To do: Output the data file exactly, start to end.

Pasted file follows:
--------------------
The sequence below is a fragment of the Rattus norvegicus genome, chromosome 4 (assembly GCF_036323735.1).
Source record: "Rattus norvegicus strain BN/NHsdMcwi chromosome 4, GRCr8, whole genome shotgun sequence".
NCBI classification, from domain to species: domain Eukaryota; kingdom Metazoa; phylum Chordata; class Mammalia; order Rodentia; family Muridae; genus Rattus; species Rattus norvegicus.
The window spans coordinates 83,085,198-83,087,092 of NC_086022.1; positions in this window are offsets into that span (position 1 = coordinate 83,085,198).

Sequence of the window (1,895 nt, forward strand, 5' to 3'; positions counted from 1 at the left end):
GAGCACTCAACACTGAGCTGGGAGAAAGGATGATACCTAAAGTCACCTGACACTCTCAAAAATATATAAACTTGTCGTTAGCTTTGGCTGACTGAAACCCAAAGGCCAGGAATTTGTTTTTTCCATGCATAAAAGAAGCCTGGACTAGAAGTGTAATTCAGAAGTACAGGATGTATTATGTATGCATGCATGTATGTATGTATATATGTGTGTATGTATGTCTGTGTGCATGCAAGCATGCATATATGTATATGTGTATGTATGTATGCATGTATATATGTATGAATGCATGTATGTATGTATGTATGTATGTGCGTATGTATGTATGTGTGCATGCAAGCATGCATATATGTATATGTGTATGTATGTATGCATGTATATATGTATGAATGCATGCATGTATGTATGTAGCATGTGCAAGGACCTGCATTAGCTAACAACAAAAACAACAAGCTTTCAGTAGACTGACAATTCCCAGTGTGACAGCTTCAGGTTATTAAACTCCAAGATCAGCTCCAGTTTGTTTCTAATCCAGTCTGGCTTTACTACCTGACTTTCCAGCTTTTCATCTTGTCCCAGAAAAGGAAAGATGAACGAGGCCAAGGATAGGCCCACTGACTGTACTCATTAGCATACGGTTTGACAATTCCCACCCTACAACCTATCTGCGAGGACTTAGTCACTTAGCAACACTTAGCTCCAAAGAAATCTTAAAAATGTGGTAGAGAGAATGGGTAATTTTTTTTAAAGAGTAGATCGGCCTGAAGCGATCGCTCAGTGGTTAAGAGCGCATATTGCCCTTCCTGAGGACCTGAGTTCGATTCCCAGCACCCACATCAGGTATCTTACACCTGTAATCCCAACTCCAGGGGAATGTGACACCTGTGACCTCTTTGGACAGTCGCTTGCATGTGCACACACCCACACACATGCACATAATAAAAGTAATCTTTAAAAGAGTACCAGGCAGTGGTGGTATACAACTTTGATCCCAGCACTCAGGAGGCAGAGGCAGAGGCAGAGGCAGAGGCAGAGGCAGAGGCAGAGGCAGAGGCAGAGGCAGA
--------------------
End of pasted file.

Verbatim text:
The sequence below is a fragment of the Rattus norvegicus genome, chromosome 4 (assembly GCF_036323735.1).
Source record: "Rattus norvegicus strain BN/NHsdMcwi chromosome 4, GRCr8, whole genome shotgun sequence".
NCBI classification, from domain to species: domain Eukaryota; kingdom Metazoa; phylum Chordata; class Mammalia; order Rodentia; family Muridae; genus Rattus; species Rattus norvegicus.
The window spans coordinates 83,085,198-83,087,092 of NC_086022.1; positions in this window are offsets into that span (position 1 = coordinate 83,085,198).

Sequence of the window (1,895 nt, forward strand, 5' to 3'; positions counted from 1 at the left end):
GAGCACTCAACACTGAGCTGGGAGAAAGGATGATACCTAAAGTCACCTGACACTCTCAAAAATATATAAACTTGTCGTTAGCTTTGGCTGACTGAAACCCAAAGGCCAGGAATTTGTTTTTTCCATGCATAAAAGAAGCCTGGACTAGAAGTGTAATTCAGAAGTACAGGATGTATTATGTATGCATGCATGTATGTATGTATATATGTGTGTATGTATGTCTGTGTGCATGCAAGCATGCATATATGTATATGTGTATGTATGTATGCATGTATATATGTATGAATGCATGTATGTATGTATGTATGTATGTGCGTATGTATGTATGTGTGCATGCAAGCATGCATATATGTATATGTGTATGTATGTATGCATGTATATATGTATGAATGCATGCATGTATGTATGTAGCATGTGCAAGGACCTGCATTAGCTAACAACAAAAACAACAAGCTTTCAGTAGACTGACAATTCCCAGTGTGACAGCTTCAGGTTATTAAACTCCAAGATCAGCTCCAGTTTGTTTCTAATCCAGTCTGGCTTTACTACCTGACTTTCCAGCTTTTCATCTTGTCCCAGAAAAGGAAAGATGAACGAGGCCAAGGATAGGCCCACTGACTGTACTCATTAGCATACGGTTTGACAATTCCCACCCTACAACCTATCTGCGAGGACTTAGTCACTTAGCAACACTTAGCTCCAAAGAAATCTTAAAAATGTGGTAGAGAGAATGGGTAATTTTTTTTAAAGAGTAGATCGGCCTGAAGCGATCGCTCAGTGGTTAAGAGCGCATATTGCCCTTCCTGAGGACCTGAGTTCGATTCCCAGCACCCACATCAGGTATCTTACACCTGTAATCCCAACTCCAGGGGAATGTGACACCTGTGACCTCTTTGGACAGTCGCTTGCATGTGCACACACCCACACACATGCACATAATAAAAGTAATCTTTAAAAGAGTACCAGGCAGTGGTGGTATACAACTTTGATCCCAGCACTCAGGAGGCAGAGGCAGAGGCAGAGGCAGAGGCAGAGGCAGAGGCAGAGGCAGAGGCAGAGGCAGA